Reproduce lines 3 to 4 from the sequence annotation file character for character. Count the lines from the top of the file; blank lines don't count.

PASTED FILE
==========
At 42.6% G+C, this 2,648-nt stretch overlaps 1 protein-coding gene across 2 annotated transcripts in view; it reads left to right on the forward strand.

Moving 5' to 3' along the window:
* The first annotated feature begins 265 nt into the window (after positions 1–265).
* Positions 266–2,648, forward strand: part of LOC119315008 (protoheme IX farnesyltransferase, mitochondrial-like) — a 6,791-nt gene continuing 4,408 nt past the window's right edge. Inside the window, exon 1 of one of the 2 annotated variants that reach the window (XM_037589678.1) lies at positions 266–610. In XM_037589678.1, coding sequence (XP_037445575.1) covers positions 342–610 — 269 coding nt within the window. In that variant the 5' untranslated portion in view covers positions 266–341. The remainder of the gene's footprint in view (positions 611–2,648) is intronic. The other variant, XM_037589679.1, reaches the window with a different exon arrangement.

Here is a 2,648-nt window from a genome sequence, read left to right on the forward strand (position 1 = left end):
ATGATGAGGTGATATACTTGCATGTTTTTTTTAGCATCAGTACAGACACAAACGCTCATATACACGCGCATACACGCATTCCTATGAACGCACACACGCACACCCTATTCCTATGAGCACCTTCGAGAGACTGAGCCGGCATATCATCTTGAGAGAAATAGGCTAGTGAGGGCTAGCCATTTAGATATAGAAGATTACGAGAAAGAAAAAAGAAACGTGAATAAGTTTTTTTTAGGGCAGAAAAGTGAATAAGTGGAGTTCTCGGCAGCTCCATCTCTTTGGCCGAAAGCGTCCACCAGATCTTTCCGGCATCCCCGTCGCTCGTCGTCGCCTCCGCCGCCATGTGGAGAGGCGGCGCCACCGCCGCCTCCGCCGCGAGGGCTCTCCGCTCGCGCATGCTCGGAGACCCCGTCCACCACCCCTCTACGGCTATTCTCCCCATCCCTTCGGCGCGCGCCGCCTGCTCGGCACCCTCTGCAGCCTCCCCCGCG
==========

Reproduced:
* The first annotated feature begins 265 nt into the window (after positions 1–265).
* Positions 266–2,648, forward strand: part of LOC119315008 (protoheme IX farnesyltransferase, mitochondrial-like) — a 6,791-nt gene continuing 4,408 nt past the window's right edge. Inside the window, exon 1 of one of the 2 annotated variants that reach the window (XM_037589678.1) lies at positions 266–610. In XM_037589678.1, coding sequence (XP_037445575.1) covers positions 342–610 — 269 coding nt within the window. In that variant the 5' untranslated portion in view covers positions 266–341. The remainder of the gene's footprint in view (positions 611–2,648) is intronic. The other variant, XM_037589679.1, reaches the window with a different exon arrangement.